A Foshan couple have been released after controversially being arrested for ‘scalping’ train tickets last week, Shenzhen Daily reports.

The couple in Foshan were arrested for selling the tickets without a license. Their business, which they started in November, involved collecting ID cards of migrant workers and then buying the tickets on their behalf. Some migrant workers don’t have access to online purchasing, so this was an easier way for them to secure a train ride home.

For their trouble, the couple charged 10 yuan per ticket. Most migrant workers who commented on the story said they thought this was reasonable.

Although police called it the biggest case of scalping so far this year and said the couple, Mr. Zhong and Mrs. Ye, would likely be in jail for up to three years, the couple received much sympathy for figuring out a creative way of helping the workers get home for the Spring Festival.

Now, 10 days after being detained, the couple have been released, and police have yet to explain why. They were initially expected to spend the holiday in police custody.

The couple’s lawyer, Liu Xiujiao, wrote on Sina Weibo thanking everybody for their concern, but also did not give an explanation for why they were released.

A picture of a woman urinating while in the queue for train tickets instead of going to the bathroom and losing her place.

China’s annual Spring Festival travel rush, known as chunyun, is the largest human migration in the world, and even with the new high-speed rail line and additional flights, China simply doesn’t have the infrastructure to cope with the demand for tickets.

To get an idea of how determined people are to get to the front of the queue for the tickets, consider the image that went viral on Sina Weibo in recent days of an attractive young woman squatting down and urinating on the street to avoid going to the toilet and losing her place in the queue.


At 40,000 RMB a week, Spring Festival is looking more like Spring Disaster

Posted: 02/1/2012 12:38 pm

Monday was chuba, the eighth day of the new year. For most of us, it was the day to get back to work after a short but joyous Chunjie, and also the day to start collecting red packets from employers.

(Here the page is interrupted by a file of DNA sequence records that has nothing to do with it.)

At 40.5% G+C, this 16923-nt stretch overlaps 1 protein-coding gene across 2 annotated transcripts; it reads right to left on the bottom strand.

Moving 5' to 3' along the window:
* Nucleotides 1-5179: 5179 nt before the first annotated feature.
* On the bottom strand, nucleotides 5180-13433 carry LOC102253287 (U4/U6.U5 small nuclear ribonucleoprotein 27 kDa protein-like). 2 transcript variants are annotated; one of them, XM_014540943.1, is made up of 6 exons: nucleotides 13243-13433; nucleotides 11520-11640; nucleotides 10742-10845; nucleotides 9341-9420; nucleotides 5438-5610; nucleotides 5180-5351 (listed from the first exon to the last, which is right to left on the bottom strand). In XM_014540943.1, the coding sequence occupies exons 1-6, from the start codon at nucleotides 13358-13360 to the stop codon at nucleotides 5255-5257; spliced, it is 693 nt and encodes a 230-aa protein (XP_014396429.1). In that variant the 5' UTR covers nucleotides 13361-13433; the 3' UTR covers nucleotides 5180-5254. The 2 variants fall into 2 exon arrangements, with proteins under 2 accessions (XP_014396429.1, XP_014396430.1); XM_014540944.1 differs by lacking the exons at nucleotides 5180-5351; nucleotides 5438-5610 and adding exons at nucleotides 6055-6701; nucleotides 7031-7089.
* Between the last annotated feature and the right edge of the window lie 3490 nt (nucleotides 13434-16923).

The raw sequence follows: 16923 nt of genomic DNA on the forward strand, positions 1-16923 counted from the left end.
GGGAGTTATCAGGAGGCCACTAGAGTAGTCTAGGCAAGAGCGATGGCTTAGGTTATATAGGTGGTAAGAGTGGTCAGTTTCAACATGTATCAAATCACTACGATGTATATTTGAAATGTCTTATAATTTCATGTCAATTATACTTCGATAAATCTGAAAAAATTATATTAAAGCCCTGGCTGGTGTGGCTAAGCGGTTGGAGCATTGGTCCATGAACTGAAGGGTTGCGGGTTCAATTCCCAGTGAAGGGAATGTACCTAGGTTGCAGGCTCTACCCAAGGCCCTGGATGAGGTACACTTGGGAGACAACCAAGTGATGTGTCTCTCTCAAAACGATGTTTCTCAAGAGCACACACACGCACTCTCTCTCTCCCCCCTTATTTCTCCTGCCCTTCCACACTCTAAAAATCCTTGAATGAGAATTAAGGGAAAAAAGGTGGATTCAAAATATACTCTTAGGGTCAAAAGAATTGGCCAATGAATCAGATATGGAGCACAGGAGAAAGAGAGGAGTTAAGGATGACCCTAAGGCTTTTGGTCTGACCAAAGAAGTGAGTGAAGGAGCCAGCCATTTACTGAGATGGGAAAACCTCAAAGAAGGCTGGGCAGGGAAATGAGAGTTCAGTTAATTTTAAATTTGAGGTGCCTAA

Reunions with family and loved ones aside, as Southern Metropolis Daily (SMD) reported this week, the lunar new year is increasingly a holiday of heavy cash flow and difficult to enjoy without handing out at least 10,000 RMB—or more, depending on one’s position in the family hierarchy. Younger PRDers, meanwhile, complain that between visits to friends and relatives, dinner parties and other outings and, for the married among us, the handing out of red packets, year-end bonuses now tend to be gone almost as soon as they arrive.

In telling this story, SMD profiled 30-year-old Wang, a media professional in Guangzhou who spent more than 40,000 RMB this Chunjie. The standard fare for a red packet, she says, has gone from 300 RMB up now to 500 RMB. People also have higher expectations for gifts. Keen to ‘save face’ as much as they can without going bankrupt, people now tend to guess the costs of incoming gifts and send more expensive gifts in return. According to Wang, all this back-and-forth has grown far too complicated: “To be honest,” she says, “I don’t really want to go home for Chunjie.”

A new kind of Chunjie—春劫, meaning “spring disaster”—is a term now used quite frequently online to describe people’s experiences around this time of year. Experts say this new “Chunjie” phenomenon represents a shift in the value people now place on traditional culture.

“Not only during Spring Festival,” writes Hu Qiuye, a well-known cultural studies scholar. “We can see one-upmanship in many other ways and customs; values have been twisted such that the first standard to measure a person’s success now depends on the amount of money in his pocket.”

As for Wang, here’s where her 40,000 RMB went this year:

Round-trip tickets for her and her boyfriend: 4,500 RMB
Gifts: 11,000 RMB
Restaurant bills: 2,000 RMB
Lucky money (red packets): 4,000 RMB
Cash for Mother: 20,000 RMB


Nanfang TV: Guangzhou lit up to ring in the Year of the Dragon

Posted: 01/26/2012 11:40 am

Guangzhou is known to put on a spectacular fireworks show each year to ring in the new year, but it topped itself on Monday night.

It’s estimated that 288,000 fireworks were set off on the first day of the Year of the Dragon, easily beating last year’s total of 180,000 explosives.  As usual, the Pearl River provided a spectacular backdrop to the show.

You can watch news coverage and highlights of the fireworks performance below.